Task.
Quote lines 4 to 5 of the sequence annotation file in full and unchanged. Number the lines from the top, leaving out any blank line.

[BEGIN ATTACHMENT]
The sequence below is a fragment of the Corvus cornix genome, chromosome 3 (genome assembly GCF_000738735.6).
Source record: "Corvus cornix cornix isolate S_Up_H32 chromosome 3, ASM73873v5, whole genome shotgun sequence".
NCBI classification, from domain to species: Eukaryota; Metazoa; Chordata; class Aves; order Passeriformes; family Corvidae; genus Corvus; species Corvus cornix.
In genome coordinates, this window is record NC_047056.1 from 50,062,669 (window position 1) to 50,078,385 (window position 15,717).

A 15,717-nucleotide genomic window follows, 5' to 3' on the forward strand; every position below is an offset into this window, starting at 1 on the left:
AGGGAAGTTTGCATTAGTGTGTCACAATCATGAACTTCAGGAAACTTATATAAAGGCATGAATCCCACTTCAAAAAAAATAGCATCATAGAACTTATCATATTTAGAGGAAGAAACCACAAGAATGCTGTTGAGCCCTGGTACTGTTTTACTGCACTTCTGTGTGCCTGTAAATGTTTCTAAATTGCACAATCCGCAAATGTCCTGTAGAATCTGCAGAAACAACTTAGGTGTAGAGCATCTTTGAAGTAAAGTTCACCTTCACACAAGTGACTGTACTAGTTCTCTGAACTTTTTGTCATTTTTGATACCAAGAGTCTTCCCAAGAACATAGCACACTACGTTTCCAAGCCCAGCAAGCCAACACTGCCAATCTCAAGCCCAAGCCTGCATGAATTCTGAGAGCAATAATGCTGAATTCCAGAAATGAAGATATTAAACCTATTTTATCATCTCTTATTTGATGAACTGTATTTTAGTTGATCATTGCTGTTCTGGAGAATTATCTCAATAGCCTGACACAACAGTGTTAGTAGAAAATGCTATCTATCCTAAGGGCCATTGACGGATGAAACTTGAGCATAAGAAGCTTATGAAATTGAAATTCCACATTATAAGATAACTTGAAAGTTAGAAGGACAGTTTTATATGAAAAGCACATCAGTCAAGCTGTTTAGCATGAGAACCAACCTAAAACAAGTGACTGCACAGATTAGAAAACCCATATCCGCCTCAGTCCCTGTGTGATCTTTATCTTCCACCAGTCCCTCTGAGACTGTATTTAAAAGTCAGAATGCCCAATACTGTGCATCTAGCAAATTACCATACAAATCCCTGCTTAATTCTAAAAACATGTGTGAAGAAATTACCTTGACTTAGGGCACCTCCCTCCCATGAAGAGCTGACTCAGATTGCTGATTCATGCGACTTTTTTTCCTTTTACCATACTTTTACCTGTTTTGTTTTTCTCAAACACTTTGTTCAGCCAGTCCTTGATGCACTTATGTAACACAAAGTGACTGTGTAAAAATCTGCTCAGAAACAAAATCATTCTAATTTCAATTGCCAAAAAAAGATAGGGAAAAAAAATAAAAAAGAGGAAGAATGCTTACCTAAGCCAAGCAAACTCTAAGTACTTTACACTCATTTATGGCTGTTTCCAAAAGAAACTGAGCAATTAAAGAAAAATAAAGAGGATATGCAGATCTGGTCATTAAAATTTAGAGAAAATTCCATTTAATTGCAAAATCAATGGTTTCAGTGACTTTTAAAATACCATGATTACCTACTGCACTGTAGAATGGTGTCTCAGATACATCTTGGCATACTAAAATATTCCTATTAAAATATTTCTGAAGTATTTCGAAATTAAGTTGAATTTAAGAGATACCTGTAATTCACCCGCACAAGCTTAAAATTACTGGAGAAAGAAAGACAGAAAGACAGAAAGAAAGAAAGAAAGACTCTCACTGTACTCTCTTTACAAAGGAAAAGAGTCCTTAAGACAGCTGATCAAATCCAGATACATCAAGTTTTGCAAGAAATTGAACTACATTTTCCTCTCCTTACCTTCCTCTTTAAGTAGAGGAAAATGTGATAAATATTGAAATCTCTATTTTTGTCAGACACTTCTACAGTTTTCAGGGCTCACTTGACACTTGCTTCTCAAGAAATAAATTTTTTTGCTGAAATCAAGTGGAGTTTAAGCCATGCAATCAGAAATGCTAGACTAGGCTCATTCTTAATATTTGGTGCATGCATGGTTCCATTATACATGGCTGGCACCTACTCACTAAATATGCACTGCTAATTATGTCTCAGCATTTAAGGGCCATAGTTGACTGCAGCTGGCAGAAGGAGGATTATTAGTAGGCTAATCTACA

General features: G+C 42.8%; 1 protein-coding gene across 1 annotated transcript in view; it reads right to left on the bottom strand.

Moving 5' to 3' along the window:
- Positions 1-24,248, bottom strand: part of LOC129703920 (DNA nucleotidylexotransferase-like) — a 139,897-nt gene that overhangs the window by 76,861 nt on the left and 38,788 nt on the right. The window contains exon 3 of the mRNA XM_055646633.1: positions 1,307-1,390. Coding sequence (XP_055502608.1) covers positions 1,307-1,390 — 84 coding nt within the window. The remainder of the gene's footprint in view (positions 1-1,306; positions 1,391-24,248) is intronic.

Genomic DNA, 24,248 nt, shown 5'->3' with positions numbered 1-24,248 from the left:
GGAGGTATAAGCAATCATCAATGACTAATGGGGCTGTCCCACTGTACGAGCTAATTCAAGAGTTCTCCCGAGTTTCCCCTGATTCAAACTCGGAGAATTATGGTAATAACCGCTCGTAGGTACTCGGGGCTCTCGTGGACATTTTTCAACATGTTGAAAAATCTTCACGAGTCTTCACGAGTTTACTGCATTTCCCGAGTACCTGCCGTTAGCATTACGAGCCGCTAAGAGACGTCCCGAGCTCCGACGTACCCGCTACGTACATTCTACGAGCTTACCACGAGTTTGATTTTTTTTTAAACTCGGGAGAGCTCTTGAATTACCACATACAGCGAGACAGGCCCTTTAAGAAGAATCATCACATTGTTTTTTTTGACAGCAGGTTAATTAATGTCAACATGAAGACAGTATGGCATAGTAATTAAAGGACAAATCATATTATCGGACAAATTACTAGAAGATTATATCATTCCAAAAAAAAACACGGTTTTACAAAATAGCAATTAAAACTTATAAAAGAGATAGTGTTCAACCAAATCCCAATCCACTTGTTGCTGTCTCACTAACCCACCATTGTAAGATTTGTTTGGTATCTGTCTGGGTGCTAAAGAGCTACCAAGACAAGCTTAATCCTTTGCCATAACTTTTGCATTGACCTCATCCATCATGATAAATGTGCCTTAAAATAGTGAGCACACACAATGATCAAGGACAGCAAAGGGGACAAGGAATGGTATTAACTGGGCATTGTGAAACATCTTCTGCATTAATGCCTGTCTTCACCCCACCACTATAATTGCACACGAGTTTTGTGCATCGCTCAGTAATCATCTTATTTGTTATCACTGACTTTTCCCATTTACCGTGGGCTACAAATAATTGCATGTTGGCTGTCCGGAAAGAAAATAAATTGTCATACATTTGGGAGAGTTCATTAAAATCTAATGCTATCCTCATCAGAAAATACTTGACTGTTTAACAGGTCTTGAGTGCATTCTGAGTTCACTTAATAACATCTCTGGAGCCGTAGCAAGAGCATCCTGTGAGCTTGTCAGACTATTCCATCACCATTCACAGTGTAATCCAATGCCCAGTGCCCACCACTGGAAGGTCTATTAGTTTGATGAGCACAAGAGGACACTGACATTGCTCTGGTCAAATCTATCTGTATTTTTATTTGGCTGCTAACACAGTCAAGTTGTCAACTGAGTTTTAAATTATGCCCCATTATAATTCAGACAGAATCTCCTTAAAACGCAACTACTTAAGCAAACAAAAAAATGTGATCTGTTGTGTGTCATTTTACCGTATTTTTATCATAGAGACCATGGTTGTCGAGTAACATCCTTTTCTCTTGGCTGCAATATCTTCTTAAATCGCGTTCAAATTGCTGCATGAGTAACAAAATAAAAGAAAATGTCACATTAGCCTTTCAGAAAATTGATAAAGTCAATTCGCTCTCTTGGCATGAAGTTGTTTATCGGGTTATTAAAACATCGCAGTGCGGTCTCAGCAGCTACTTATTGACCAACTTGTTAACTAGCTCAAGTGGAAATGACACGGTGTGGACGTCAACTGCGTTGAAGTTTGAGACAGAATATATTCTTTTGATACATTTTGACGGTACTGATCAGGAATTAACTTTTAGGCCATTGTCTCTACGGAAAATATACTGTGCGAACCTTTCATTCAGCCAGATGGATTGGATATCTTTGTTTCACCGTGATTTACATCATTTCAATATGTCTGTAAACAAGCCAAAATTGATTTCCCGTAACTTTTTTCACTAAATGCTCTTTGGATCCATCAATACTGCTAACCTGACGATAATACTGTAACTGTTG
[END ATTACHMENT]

In genome coordinates, this window is record NC_047056.1 from 50,062,669 (window position 1) to 50,078,385 (window position 15,717).

A 15,717-nucleotide genomic window follows, 5' to 3' on the forward strand; every position below is an offset into this window, starting at 1 on the left: